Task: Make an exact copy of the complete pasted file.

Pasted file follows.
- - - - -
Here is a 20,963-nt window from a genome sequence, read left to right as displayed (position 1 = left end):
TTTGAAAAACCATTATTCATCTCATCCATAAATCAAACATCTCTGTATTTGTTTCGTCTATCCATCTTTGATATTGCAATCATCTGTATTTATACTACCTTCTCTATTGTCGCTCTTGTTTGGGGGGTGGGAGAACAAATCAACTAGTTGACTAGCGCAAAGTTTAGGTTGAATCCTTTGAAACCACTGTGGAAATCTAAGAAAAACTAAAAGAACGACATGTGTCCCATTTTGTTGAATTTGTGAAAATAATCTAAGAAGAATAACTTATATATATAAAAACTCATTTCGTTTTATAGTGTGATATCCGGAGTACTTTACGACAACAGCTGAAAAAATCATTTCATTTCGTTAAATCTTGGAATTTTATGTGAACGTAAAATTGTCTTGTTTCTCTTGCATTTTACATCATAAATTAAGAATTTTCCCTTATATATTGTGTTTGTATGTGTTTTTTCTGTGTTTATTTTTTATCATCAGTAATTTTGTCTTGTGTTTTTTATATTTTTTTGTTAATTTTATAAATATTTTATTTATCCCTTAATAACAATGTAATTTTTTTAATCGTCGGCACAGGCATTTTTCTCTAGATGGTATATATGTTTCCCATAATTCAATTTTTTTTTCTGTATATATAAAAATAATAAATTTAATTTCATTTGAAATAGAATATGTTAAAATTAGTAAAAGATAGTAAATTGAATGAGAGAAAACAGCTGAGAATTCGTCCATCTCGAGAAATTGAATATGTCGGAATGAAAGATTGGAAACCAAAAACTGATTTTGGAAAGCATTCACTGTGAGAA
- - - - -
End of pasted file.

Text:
Here is a 20,963-nt window from a genome sequence, read left to right as displayed (position 1 = left end):
TTTGAAAAACCATTATTCATCTCATCCATAAATCAAACATCTCTGTATTTGTTTCGTCTATCCATCTTTGATATTGCAATCATCTGTATTTATACTACCTTCTCTATTGTCGCTCTTGTTTGGGGGGTGGGAGAACAAATCAACTAGTTGACTAGCGCAAAGTTTAGGTTGAATCCTTTGAAACCACTGTGGAAATCTAAGAAAAACTAAAAGAACGACATGTGTCCCATTTTGTTGAATTTGTGAAAATAATCTAAGAAGAATAACTTATATATATAAAAACTCATTTCGTTTTATAGTGTGATATCCGGAGTACTTTACGACAACAGCTGAAAAAATCATTTCATTTCGTTAAATCTTGGAATTTTATGTGAACGTAAAATTGTCTTGTTTCTCTTGCATTTTACATCATAAATTAAGAATTTTCCCTTATATATTGTGTTTGTATGTGTTTTTTCTGTGTTTATTTTTTATCATCAGTAATTTTGTCTTGTGTTTTTTATATTTTTTTGTTAATTTTATAAATATTTTATTTATCCCTTAATAACAATGTAATTTTTTTAATCGTCGGCACAGGCATTTTTCTCTAGATGGTATATATGTTTCCCATAATTCAATTTTTTTTTCTGTATATATAAAAATAATAAATTTAATTTCATTTGAAATAGAATATGTTAAAATTAGTAAAAGATAGTAAATTGAATGAGAGAAAACAGCTGAGAATTCGTCCATCTCGAGAAATTGAATATGTCGGAATGAAAGATTGGAAACCAAAAACTGATTTTGGAAAGCATTCACTGTGAGAA